Gary Goodridge Biography: Gary Henry Goodridge, sometimes known as “Big Daddy,” is a Trinidadian-Canadian former heavyweight kickboxer and MMA fighter based in Barrie, Ontario. Before taking up kickboxing and MMA, he was a significant competitor in professional arm wrestling.
Gary Goodridge Biography
Gary Goodridge Biography: Gary Goodridge was born in Saint James, Port of Spain, Trinidad and Tobago, on January 17, 1966, before moving to Barrie, Ontario, Canada. He was a welder at the Honda factory in Alliston, Ontario, before his career in combat sports. He was a world champion in arm wrestling, defeating legends such as Sharon Remez and John Brzenk in 1991 and 1994. He was also Canada’s super heavyweight amateur boxing champion.
Gary Goodridge Wiki
|Date Of Birth
|January 17, 1966
|Saint James, Port of Spain, Trinidad and Tobago
|Mixed Martial Artist
What is Gary Goodridge’s Net Worth?
According to Wikipedia, Forbes, & Business Insider, Gary Goodridge’s net worth is $5 million.
Gary Goodridge MMA Career
Goodridge first applied to the Ultimate Fighting Championship at the advice of friends after watching the fight between Remco Pardoel and Orlando Wiet in UFC 2. He began training at a Kuk Sool Won school to add martial arts credentials to his boxing title, only later finding that the school was already preparing a fighter for the UFC. Gary had to fight him, and he won effectively, so he was soon awarded a 4th-degree black belt and a free dobok offered. He represented the school at the event. He competed in UFC 8 with less than a month of experience.
Gary Goodridge UFC Career
Goodridge made his UFC debut in 1996, competing in an eight-man tournament at UFC 8: David vs. Goliath in San Juan, Puerto Rico. He began by wrestling amateur wrestler Paul Herrera, whom Goodridge outweighed by 73 pounds. Friends had convinced Goodridge that Herrera and their colleague Tank Abbott were white racists to motivate him to fight. What followed would be a spectacular knockout, as Herrera attempted a fireman’s carry only to be trapped in a crucifix position by Goodridge, who then delivered repeated elbow punches to the defenseless Herrera’s head, ending the fight in 13 seconds.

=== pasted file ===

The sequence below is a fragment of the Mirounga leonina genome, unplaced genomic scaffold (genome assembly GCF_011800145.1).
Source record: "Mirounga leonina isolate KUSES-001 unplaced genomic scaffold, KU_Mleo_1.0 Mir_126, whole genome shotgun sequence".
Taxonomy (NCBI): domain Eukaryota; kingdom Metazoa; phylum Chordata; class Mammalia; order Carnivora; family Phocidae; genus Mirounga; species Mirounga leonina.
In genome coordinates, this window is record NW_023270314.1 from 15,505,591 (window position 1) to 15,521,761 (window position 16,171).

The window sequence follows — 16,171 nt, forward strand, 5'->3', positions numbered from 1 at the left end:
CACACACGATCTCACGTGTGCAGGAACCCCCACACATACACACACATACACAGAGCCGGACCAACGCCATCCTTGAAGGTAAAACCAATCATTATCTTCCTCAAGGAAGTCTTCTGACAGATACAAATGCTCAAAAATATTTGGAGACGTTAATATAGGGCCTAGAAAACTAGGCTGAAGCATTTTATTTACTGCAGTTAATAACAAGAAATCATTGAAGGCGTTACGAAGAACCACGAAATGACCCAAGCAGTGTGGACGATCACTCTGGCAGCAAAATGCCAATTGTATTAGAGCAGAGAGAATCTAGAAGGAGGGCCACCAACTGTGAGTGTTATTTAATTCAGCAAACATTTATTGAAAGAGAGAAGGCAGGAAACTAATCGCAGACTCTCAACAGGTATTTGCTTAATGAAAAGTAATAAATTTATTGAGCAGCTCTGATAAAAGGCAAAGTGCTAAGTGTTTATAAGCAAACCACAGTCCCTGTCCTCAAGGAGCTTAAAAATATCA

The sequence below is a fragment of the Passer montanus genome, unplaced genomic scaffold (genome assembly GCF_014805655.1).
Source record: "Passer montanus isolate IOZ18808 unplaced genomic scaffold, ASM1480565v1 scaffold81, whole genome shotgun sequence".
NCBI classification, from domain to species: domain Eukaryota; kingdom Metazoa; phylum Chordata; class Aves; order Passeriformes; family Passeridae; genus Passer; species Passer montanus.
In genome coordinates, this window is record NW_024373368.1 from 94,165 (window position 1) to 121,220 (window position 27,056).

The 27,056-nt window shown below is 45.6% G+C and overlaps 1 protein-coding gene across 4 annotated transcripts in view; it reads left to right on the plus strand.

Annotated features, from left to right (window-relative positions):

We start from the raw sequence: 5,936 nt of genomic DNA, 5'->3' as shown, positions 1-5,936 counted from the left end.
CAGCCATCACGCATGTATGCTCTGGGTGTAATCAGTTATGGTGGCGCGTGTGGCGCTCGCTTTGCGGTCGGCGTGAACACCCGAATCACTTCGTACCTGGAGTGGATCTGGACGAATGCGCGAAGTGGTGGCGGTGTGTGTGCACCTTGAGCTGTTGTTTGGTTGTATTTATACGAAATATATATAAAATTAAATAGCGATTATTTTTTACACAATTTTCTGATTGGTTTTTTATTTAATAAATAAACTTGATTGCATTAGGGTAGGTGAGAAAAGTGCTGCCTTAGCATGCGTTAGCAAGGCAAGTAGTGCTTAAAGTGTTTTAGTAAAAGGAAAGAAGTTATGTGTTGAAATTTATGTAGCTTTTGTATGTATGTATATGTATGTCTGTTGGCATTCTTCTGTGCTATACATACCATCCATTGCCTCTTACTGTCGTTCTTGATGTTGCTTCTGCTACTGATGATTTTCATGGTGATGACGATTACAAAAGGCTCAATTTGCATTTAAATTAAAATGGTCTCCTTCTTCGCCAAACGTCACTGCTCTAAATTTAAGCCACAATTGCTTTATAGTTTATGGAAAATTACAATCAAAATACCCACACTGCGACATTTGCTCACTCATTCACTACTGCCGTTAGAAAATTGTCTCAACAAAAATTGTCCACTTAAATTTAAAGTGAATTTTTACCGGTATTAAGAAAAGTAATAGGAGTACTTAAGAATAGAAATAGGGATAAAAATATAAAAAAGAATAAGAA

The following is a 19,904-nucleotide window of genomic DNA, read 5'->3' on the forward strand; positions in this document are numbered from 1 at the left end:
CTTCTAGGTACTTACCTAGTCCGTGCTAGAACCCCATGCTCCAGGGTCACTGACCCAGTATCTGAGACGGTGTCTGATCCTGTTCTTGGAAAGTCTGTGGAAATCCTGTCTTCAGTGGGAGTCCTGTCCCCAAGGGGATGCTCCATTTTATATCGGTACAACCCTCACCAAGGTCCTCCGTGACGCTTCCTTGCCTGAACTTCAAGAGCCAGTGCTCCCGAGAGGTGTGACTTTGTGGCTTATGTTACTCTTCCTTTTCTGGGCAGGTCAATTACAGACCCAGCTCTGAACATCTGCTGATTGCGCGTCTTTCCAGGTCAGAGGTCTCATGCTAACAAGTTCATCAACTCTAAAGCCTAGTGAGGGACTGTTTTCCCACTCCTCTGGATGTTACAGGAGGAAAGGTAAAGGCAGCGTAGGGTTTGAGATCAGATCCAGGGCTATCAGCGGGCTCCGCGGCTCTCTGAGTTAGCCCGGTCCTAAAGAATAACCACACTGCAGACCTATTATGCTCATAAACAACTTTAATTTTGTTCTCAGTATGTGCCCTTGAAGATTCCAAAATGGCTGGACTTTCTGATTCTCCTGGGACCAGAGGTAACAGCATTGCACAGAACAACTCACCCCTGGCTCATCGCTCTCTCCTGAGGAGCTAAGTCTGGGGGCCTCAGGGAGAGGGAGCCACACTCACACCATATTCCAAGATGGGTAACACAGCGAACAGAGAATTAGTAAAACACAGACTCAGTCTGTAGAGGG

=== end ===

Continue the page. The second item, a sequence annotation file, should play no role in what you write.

The initial elbow punch landed on Herrera’s head, knocking him unconscious, but the fight did not end until Goodridge addressed seven more strikes, causing a concussion and breaking Herrera’s cheekbone. According to Goodridge, he and his cornermen created the hold when they overheard Herrera thoroughly utilizing his fireman’s carry takeovers. However, they originally planned to set up a wrist lock rather than strikes.
Goodridge fought Olympic wrestler Mark Schultz in a non-tournament bout at UFC 9: Motor City Madness. The wrestler controlled the fight by bringing Gary down and grinding him with short jabs, eventually overcoming an array of attacks from the mount as time expired. Instead of proceeding to overtime, the referee stopped the fight because Schultz had intentionally deepened injuries on Goodridge’s face by rubbing them.
On July 12, 1996, Goodridge competed in his second UFC tournament at UFC 10: The Tournament. After defeating wrestler John Campetella with left strikes from the mount after reversing a takedown, he advanced to face wrestling champion and eventual victor Mark Coleman. Goodridge was repeatedly knocked to the ground, ravaged with elbows and headbutts, and ultimately submitted by resulting up his back.
On December 7, 1996, at Ultimate Ultimate 1996, he competed in a rematch against Don Frye. After passing on punches in the clinch, Goodridge secured a takedown and started to apply headbutts to Frye. However, Frye attempted two armbars but was able to escape and perform his takedown. Goodridge then tapped out due to effort, just as he did in the first fight.